My family went to a niece’s graduation this past weekend, participating in a rite of passage common to this time of year. In a rural state, graduating over 400 students made it a big ceremony. While the orchestra played, each of the young people walked across the stage.

Those who were used to large school exercises had bags of teddy grahams or sippy cups for young children. Though this graduating class was less than half of the thousand students found in a Chicago or a Denver suburb convocation, it was large enough to be held in an arena.  From my vantage point, I noticed definite differences in the people supporting students on their special day.

Observation 1:  The student body was diverse, but the crowd was stratified.  It was late when my family arrived, and, just as churchgoers head to the back of the pew, we moved up and up to find seating. But what seemed odd to me was the diversity I found on the top four rows of the nosebleed seats, where my group was surrounded by people of color (POC). At first, I thought others had simply been late, but no, all the way around the arena balcony, it appeared to be the same.  Why was that?

And large groups of people were seated up high–ten or twenty family members cheering  when their student walked across the stage. Excited chatter in multiple languages broke out, as opposed to the somber tone of the lower floor seats. Were these the inspired sentiments of those who had already struggled as immigrants?  Again, no answers immediately came to me.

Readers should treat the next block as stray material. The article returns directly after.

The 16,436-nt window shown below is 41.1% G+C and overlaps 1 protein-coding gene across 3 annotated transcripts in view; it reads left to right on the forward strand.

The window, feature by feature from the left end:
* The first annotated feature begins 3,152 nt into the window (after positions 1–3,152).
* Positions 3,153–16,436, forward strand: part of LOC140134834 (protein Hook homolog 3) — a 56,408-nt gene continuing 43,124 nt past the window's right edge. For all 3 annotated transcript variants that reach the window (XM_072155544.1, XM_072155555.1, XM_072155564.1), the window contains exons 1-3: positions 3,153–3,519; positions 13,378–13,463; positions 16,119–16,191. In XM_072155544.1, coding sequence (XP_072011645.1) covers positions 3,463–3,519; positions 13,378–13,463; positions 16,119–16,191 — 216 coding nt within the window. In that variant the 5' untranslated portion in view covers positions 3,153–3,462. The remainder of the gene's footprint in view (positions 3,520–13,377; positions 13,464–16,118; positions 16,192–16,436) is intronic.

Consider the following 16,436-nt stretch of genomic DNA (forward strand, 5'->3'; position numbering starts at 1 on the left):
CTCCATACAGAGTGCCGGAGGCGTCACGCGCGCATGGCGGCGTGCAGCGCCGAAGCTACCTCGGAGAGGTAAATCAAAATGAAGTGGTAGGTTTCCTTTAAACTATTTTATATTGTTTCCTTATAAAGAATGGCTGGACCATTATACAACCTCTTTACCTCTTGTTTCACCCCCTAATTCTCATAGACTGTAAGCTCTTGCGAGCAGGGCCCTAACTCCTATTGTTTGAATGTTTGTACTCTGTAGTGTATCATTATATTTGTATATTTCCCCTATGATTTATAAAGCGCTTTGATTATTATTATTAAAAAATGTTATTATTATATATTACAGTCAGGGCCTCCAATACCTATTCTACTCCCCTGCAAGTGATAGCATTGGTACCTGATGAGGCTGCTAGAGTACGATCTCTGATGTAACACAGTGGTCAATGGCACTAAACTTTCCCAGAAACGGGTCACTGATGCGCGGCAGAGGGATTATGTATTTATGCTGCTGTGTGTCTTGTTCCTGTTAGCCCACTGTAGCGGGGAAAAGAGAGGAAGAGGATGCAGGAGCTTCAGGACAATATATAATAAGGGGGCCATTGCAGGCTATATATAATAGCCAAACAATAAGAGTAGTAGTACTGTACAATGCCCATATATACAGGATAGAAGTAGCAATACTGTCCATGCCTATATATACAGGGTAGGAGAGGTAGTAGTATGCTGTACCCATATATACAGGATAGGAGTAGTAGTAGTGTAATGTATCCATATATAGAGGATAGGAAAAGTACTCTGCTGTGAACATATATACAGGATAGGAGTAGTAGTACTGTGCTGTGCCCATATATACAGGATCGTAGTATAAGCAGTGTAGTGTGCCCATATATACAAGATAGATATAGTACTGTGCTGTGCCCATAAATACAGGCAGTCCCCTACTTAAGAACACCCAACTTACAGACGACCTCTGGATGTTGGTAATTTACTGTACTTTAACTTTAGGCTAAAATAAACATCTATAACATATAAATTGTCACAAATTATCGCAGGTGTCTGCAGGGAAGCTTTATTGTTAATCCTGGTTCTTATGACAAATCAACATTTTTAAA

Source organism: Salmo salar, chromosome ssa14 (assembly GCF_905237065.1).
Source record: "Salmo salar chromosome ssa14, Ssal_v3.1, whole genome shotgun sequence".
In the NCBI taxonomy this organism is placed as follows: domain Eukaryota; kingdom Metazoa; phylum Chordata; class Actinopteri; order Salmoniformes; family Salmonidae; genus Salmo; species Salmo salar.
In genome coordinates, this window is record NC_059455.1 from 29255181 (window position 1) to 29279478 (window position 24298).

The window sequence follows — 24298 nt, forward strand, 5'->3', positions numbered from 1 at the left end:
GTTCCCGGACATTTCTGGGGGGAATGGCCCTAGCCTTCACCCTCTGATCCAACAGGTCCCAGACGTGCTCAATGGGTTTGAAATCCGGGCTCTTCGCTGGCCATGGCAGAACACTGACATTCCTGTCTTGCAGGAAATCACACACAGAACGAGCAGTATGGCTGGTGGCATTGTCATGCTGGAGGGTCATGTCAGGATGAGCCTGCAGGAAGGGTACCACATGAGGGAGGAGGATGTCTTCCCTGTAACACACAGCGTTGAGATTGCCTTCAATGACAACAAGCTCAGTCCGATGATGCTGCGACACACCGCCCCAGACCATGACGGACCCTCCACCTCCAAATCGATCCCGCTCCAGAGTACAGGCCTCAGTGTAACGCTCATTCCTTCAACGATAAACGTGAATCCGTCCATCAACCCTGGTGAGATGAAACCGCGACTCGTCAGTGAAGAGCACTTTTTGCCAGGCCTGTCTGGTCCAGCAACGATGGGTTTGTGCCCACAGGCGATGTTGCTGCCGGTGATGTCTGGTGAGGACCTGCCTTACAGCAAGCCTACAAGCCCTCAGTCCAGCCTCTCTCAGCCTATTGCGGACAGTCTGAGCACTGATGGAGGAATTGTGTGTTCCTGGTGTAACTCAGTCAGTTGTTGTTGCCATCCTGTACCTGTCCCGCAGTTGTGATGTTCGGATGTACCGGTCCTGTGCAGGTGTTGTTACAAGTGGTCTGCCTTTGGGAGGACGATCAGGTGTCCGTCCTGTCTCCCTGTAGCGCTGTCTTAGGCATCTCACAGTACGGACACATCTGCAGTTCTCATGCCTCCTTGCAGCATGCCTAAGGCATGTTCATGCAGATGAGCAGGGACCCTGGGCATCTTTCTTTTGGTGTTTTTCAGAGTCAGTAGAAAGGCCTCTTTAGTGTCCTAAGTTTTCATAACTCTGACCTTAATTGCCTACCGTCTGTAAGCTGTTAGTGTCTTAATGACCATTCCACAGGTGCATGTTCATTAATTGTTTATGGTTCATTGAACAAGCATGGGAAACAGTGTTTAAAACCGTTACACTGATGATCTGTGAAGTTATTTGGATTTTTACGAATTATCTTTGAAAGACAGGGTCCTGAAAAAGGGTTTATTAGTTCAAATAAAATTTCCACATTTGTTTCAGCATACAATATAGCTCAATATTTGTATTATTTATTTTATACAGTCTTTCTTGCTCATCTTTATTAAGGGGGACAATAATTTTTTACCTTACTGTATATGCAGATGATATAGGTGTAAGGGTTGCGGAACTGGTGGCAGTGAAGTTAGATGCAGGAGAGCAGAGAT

Observation 2: The class speaker referenced as most influential…a substitute teacher. And why not?  Being a substitute can be brutal, and often thankless. A teacher’s lesson plan can be ignored or brought to life by the efforts of such an individual. This particular person was always at school, it seemed, smiled when kids walked in, and came equipped with a bag full of treats.  The student enthusiastically told the crowd that the assortment included gluten-free, dairy free, and under 100 calories.  Making a difference, it seems, can be as simple as being the person who takes the time to look you in the eye and tell you that you are worthy.

Observation 3: Across the country, this is one common piece of America. So often in the news we hear about the things that divide us, the things that we experience differently.  But here, assembled in an arena, were people of all types, beliefs, gender identities and ages.  These kids, we are reminded, are on the cusp of a step forward. Robed alike, with mortar board on, there’s something profound here for all of us. Just for a moment, we dwell on actualized potential, accomplishment, and the power of education on an individual.

The American Dream means so many things to people, and no two, I suspect, are alike.  But if we look for the champions of equity in a divided society, we must start with recognizing the value of our teachers, and the hope education gives us for the future.

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